The privacy of the app users has always been compromised. Regardless of the operating systems, the apps have been accessing the users’ data like contacts, pictures, location, etc. However, awareness of the data privacy has risen and users are more particular while choosing the app they install on their mobile phones. The operating systems have also revised their app permission policy and made them more transparent.
Here, we will have a look at how the app permission system for iOS and Android fare when compared to each other. We will evaluate both the operating systems on several fronts including the amount of information provided, option to change the permission settings later and others. Both the operating systems have their set of pros and cons. Read on to explore.
Upfront Description Of The App Permissions
The iOS apps do not provide any such information upfront and the apps seek permission from the users when the app is installed and put to use. For instance, a photo editing app will ask for access to the gallery when it is opened and made to edit the images.
Ease Of Making Adjustments In App Permission Later
In case, you do not wish to grant permission to certain apps for accessing device features, the option is provided by both Android and iOS.
For iOS, changing the permission for the apps is quite easy. Folks at Apple give privacy a top position in the settings app. You just have to go to setting-> privacy and manage the app permission. Settings for ad privacy and diagnostics can also be changed from this section. It is like a one-stop destination for the permission settings and is very convenient to find.
In the case of Android, the path to privacy setting is a little more curvy. There are two ways to tweak the app permission. You can either go to setting, then apps and use the gear icon to change the app permission settings. Alternatively, in the app section, click on the name of the app, click on App permissions and change the settings. Going for the first option will change the settings for all the apps, whereas using the second option, you can change the permission for the app you choose.
In terms of flexibility, Android wins this bout because it gives you the option to set the app that you wish, can send or receive SMS. Also, you can change the default apps for sending messages. These are some flexibilities that iOS users cannot enjoy. But, iOS provides simplicity and this is what users love. The options in Android are many but scattered and this is what makes iOS winner when it comes to ease of making adjustments in-app permission.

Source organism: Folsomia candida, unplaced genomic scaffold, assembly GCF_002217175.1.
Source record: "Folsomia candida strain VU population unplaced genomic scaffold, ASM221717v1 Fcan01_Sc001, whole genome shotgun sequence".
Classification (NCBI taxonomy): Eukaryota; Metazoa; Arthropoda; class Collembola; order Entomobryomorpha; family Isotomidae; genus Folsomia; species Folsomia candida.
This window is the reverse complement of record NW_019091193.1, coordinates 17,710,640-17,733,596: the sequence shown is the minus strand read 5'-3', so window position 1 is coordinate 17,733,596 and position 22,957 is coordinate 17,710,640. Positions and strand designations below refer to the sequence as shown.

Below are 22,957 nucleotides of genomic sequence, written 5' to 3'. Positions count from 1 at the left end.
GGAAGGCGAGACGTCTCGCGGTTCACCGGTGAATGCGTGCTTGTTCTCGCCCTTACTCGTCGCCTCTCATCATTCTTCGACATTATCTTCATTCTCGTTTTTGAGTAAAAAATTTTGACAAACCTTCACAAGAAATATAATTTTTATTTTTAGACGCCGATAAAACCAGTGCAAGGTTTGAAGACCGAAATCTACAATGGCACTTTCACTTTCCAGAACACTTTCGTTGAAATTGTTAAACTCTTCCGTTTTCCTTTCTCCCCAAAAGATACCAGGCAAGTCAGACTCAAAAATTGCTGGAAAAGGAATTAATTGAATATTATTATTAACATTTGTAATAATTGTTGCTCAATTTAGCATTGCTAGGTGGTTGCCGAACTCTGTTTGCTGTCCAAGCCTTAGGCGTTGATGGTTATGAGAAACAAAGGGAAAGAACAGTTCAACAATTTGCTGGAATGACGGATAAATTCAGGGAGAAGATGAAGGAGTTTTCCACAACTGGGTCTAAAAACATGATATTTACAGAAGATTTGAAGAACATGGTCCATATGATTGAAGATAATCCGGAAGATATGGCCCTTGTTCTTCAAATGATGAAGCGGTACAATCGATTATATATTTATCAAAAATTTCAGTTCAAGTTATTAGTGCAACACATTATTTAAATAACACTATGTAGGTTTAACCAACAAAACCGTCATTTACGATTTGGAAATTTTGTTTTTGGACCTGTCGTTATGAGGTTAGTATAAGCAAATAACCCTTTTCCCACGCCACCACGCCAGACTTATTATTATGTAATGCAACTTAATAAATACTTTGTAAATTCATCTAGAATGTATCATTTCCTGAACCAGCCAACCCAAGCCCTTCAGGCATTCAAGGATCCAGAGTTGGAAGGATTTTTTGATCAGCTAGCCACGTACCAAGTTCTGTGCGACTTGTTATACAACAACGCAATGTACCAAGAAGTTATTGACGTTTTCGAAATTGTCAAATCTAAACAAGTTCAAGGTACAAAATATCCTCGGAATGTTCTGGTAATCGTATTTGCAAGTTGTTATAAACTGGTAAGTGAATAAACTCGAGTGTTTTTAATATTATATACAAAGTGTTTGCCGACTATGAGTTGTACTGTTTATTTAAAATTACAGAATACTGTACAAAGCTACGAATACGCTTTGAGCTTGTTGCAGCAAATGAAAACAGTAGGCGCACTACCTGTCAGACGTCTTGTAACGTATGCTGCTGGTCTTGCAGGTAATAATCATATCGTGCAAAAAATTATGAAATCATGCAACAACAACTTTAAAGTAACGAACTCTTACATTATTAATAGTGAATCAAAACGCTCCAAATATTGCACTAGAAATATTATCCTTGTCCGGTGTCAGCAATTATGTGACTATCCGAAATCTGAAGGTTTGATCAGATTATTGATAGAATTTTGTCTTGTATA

Ease Of Understanding The App Permission Settings
The permission settings may not prove to be much useful if the users are not able to understand them just because they are complex or they do away with some necessary details.
Android provides the app permission information in more detail than iOS but the entire exercise becomes futile because it is not user-friendly. There are jargons used in Android’s permission detail screen which include sticky broadcasts which may not be understood by the end users. It has been improved in the latest Android version but it still has a long way to go in making the details more clear and comprehensible.
iOS, on the other hand, does not have such detailed disclosures of the app permissions but the language used in communicating whatever they offer, is simple and straight forward. There is a lot of self-explanatory text content to drive home the points to the users without confusing them. You often get friendly reminders about associated information that also throws light on the privacy issues that users may not be knowing.
Additionally, there are some iOS apps that provide a short description citing the reason why they wish to know your location. This information is not displayed to the users as a message but one can go to the location services setting to view this. As this information does not pop-up when the app asks for the location access, it is not a very useful feature.
Undoubtedly, iOS scores more than Android by being a more user-friendly OS in terms of app information clarity. Apple does not use technical jargon to keep this easy for the users. However, improvements can be made on the part of iOS.
The Bottom Line